Running out of RAM in Ubuntu? Enable ZRAM

htop-zram

Whenever I ran out of RAM on a Linux system, I used to enable swap memory using the storage device to provide an extra bit of memory.  The main advantage is that it’s does not require extra hardware, but come at the cost of much slower access, and potential issues or wear and tear, unless you only use it temporary. This week-end, I compiled Arm Compute Library on ODROID-XU4Q board, and the first time it crashed because the system ran out of memory, so I enable swap on the eMMC flash module to restart and complete the build successfully. However, I was told it would have been better to enable ZRAM instead. So what is ZRAM? Wikipedia explains: zram, formerly called compcache, is a Linux kernel module for creating a compressed block device in RAM, i.e. a RAM disk, but with on-the-fly “disk” compression. So it’s similar to swap, expect it operates in RAM and compresses memory. It’s also possible …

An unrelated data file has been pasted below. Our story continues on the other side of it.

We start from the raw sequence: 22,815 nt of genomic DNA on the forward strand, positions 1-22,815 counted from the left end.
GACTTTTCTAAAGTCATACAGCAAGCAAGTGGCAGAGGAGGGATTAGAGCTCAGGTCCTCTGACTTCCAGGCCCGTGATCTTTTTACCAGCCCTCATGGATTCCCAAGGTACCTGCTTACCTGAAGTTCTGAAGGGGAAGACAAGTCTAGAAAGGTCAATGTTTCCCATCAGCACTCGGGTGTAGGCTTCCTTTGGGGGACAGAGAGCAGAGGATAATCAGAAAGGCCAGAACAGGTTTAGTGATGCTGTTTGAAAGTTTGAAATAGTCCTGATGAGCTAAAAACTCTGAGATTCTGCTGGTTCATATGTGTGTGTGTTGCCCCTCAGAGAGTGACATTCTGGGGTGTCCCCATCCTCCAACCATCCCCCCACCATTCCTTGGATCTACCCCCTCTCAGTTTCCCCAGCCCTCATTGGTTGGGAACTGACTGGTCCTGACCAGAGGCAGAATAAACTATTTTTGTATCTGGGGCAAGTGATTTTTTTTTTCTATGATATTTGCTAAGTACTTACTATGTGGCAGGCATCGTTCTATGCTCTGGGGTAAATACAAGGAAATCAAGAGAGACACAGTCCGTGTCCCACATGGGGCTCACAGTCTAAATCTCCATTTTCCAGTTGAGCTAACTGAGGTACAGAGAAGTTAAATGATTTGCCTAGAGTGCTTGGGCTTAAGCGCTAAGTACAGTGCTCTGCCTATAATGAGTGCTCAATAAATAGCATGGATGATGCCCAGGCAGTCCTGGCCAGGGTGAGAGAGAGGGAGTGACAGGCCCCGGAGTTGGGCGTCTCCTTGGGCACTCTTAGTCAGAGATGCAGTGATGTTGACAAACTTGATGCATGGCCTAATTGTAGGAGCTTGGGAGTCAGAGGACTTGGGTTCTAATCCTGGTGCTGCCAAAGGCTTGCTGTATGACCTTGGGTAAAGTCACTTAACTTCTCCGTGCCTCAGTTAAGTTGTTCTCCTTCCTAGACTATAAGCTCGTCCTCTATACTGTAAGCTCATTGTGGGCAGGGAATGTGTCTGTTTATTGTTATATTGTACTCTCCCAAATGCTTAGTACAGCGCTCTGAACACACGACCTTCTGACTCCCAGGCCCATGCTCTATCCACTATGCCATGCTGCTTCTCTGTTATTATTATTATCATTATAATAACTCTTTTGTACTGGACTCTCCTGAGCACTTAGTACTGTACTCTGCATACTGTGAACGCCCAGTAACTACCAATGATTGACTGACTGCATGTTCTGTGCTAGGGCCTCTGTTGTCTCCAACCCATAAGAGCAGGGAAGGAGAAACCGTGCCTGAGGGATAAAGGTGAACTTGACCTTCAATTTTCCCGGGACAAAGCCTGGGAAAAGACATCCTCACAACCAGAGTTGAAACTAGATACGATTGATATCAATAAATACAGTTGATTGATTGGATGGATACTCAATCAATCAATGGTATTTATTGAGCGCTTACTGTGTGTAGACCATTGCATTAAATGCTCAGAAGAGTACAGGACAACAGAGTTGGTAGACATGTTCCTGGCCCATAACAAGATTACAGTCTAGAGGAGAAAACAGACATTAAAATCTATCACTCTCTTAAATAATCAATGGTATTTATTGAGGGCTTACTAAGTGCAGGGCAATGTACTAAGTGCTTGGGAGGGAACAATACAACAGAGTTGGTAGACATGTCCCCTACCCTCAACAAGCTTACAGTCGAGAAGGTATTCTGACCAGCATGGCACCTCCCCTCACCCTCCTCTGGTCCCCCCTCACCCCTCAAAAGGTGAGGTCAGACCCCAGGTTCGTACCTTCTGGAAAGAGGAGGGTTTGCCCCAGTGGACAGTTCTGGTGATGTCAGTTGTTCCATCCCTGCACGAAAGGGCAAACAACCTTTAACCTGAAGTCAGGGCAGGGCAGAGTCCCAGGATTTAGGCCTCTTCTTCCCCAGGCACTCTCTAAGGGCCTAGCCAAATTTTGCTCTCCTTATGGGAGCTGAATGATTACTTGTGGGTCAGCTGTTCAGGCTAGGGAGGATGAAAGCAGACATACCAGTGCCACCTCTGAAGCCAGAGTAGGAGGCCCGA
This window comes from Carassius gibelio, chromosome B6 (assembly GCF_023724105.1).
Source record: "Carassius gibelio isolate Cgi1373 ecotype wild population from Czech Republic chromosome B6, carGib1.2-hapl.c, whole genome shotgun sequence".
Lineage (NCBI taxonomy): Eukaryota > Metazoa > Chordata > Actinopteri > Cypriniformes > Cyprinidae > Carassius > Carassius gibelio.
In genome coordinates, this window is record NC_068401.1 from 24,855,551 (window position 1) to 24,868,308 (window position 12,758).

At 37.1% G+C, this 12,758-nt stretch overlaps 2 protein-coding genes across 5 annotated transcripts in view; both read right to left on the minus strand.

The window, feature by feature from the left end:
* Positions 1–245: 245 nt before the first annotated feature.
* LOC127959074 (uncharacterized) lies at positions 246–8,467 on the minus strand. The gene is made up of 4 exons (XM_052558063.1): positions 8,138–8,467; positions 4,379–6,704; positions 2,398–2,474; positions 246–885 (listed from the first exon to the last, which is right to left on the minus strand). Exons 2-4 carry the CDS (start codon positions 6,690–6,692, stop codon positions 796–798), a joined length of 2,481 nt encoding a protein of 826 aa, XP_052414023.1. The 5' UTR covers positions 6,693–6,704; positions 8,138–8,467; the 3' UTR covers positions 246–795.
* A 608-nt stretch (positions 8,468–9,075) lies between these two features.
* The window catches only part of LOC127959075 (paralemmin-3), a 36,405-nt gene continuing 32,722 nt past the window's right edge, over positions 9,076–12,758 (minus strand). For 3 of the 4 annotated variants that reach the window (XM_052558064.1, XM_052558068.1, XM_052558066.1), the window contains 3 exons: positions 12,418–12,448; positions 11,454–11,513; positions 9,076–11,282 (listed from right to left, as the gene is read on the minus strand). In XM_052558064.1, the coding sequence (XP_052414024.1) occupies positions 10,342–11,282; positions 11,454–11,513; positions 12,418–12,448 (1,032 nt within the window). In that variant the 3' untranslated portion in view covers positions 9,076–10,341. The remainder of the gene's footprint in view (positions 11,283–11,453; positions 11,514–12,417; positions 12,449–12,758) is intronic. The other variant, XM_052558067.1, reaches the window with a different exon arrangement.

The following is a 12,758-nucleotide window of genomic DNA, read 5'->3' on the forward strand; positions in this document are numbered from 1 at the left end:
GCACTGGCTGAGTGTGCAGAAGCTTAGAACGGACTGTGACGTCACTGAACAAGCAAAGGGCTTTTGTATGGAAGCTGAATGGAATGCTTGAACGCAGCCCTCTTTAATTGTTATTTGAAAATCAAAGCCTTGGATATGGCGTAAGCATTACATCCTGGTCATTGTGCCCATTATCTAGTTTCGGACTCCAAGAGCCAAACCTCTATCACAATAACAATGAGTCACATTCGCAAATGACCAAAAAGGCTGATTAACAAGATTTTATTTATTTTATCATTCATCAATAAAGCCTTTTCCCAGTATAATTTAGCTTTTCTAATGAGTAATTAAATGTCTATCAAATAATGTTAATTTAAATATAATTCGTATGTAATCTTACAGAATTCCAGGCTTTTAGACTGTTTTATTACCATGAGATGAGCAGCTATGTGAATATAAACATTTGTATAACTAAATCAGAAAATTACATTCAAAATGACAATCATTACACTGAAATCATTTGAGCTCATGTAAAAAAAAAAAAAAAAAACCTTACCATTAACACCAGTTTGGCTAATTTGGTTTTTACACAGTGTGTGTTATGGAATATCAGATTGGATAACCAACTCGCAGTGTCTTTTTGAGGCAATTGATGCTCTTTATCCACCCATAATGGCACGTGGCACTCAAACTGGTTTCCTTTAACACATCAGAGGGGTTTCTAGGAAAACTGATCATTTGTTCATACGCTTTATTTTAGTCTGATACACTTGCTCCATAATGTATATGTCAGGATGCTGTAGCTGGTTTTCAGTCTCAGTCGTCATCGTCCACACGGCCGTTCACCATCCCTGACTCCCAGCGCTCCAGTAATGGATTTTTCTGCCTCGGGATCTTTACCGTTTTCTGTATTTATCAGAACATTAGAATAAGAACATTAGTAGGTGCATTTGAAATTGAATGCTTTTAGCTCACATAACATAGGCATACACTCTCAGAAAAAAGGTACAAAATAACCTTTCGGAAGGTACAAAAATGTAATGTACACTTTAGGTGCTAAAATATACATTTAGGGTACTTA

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Linux 3.15 Released

Linus Torvalds announced the release of Linux Kernel 3.15 last Sunday: So I ended up doing an rc8 because I was a bit worried about some last-minute dcache fixes, but it turns out that nobody seemed to even notice those. We did have other issues during the week, though, so it was just as well. The futex fixes and cleanups may stand out, but as usual there’s various other random fixes since rc8 in there too: mainly drivers (drm, networking, sound, usb etc), networking, scheduling and perf tooling. But it’s all been fairly small and quiet, which *may* of course be due to the fact that last week was also the first week of the merge window for 3.16. That might have distracted some developers. I’m not entirely convinced I liked the overlap, but it seemed to work ok, and unless people scream really loudly (“Please don’t _ever_ do that again”) and give good reasons for doing so, I might end up doing that …

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